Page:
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Day: August 12, 2014

Investment implications – the weight of the evidence


The future: gloomy or prosperous?

The debate concerning the prosperity of future generations is never ending, especially in the context of investing. In the real world, prosperous periods have often taken an unexpected turn for the worse. For example, heading into 1914, the consensus in Europe was pointing to a bright future. From The Wall Street Journal:


The world swept away had been a rising and increasingly constructive one, where total war was unimaginable: “Europe in the summer of 1914 enjoyed a peaceful productivity so dependent on international exchange and cooperation that a belief in the impossibility of general war seemed the most conventional of wisdoms.”

War alters everything

In the summer of 1914, the peaceful productivity in Europe was threatened after the assassination of Archduke Franz Ferdinand of Austria set off a chain of events that eventually led to World War I. From

The world’s first global conflict, the “Great War” pitted the Central Powers of Germany, Austria-Hungary and the Ottoman Empire against the Allied forces of Great Britain, the United States, France, Russia, Italy and Japan. The introduction of modern technology to warfare resulted in unprecedented carnage and destruction, with more than 9 million soldiers killed by the end of the war in November 1918.

Little basis for optimism in early 1980s

Just as negative turns can occur more rapidly than most anticipate, periods of economic weakness and pessimism can be followed by unexpected periods of economic expansion and prosperity. For example, the U.S. economy was so unsettled in the late 1970s, the term “misery index” was used regularly during the 1976 presidential campaign. The misery index is the sum of the unemployment rate and inflation rate. After President Nixon’s resignation, Gerald Ford took office in September 1974 with a misery index of 17.85%. The index peaked at 19.9% a few months later. From The Bancroft Library at the University of California, Berkeley:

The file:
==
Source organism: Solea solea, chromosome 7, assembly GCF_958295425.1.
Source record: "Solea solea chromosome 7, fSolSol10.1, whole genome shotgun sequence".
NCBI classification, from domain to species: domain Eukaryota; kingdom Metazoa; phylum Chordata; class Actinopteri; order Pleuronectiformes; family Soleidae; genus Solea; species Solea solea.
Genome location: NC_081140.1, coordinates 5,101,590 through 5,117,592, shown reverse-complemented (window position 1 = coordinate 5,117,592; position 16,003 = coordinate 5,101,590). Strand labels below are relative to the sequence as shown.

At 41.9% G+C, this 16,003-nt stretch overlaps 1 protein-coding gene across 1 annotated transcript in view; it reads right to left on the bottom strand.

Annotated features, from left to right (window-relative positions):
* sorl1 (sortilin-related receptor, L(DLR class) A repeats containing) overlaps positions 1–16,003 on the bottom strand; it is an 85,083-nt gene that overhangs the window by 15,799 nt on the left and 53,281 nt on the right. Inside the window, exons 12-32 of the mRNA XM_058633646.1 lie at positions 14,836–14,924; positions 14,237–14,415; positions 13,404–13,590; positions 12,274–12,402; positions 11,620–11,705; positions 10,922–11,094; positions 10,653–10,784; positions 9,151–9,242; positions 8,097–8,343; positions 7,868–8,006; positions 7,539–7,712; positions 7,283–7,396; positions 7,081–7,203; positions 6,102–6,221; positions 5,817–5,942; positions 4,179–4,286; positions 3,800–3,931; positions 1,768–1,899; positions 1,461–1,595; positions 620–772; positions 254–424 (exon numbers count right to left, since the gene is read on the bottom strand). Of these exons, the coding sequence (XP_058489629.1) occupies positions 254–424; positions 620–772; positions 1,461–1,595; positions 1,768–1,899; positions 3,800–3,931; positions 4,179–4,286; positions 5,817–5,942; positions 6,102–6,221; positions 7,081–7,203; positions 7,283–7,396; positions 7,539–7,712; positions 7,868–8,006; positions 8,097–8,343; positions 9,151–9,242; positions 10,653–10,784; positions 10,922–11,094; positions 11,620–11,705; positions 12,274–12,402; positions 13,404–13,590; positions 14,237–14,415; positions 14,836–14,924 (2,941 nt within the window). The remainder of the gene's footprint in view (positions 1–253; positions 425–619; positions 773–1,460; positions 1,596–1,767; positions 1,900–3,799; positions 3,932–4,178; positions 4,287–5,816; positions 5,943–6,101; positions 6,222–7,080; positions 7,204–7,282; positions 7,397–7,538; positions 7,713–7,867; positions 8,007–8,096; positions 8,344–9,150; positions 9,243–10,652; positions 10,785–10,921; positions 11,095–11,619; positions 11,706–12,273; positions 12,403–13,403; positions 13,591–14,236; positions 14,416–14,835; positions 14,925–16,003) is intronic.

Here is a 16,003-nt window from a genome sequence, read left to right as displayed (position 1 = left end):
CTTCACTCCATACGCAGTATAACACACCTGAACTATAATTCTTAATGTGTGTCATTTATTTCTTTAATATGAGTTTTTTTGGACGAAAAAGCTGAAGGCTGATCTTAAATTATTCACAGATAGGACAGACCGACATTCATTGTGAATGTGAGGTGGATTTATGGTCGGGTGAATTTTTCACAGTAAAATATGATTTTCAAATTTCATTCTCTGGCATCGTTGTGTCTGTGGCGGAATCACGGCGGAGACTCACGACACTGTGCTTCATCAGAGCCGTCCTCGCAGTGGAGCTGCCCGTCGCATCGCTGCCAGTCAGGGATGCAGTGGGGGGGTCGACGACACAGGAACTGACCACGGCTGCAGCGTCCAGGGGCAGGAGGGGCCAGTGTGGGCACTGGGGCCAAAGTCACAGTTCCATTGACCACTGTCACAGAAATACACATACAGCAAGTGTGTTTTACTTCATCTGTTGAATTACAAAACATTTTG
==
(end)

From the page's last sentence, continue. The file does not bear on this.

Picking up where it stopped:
In January 1980 the U.S. economy entered a recession that, at the time, was the most significant since the Great Depression. One of the causes of the early 1980s recession was the Iranian Revolution of 1979, which sparked a second large round of oil price increases. More important, however, were Federal Reserve Chairman Paul Volcker’s efforts to tame inflation through restrictive monetary policy, which had the expected effect of dampening economic growth. The American economy experienced a modest recovery beginning in the summer of 1980 but declined again from July 1981 to November 1982.

Technology can drive unexpected prosperity


While there are numerous reasons for the economic turnaround that occurred in the early 1980s, advances in technology played a key role. From IBM:

On August 12, 1981, at a press conference at the Waldorf Astoria ballroom in New York City, IBM Lab Director Don Estridge announced the IBM Personal Computer with a price tag of $1,565. Two decades earlier, an IBM computer often cost as much as $9 million and required an air-conditioned quarter-acre of space and a staff of 60 people to keep it fully loaded with instructions. The new IBM PC could not only process information faster than those earlier machines but it could hook up to the home TV set, play games, process text and harbor more words than a fat cookbook.

2014-2024: prosperity or hard times?

Having worked on Wall Street for over 20 years, I can confidently state that economic and geopolitical gloom-and-doomers are always easy to find. What they often fail to consider is the possibility of unexpected technological advancements. From The Wall Street Journal:

In the speculation on what the new technologies will look like and do, robots and artificial intelligence remain front and center, at once wished for (who likes making beds?) and feared as job-killers. We haven’t seen a fraction of what is possible in information and communication technology. But the most unexpected advances may come from less glamorous corners, such as material science. One example is graphene, a sheet of very thin carbon whose molecules can be arranged to make it either the strongest or the most flexible material on earth. It conducts electricity and heat better than any material ever discovered. In the future graphene is likely to replace silicon in transistors, solar cells and other applications we cannot yet imagine.

2014: no shortage of geopolitical concerns

In recent months, investors have been worried about developments in Gaza and Ukraine. On Saturday, August 9, President Obama dampened expectations for a limited and short-term U.S. role in Iraq, which could add to uncertainty when the financial markets open Monday. From The Guardian: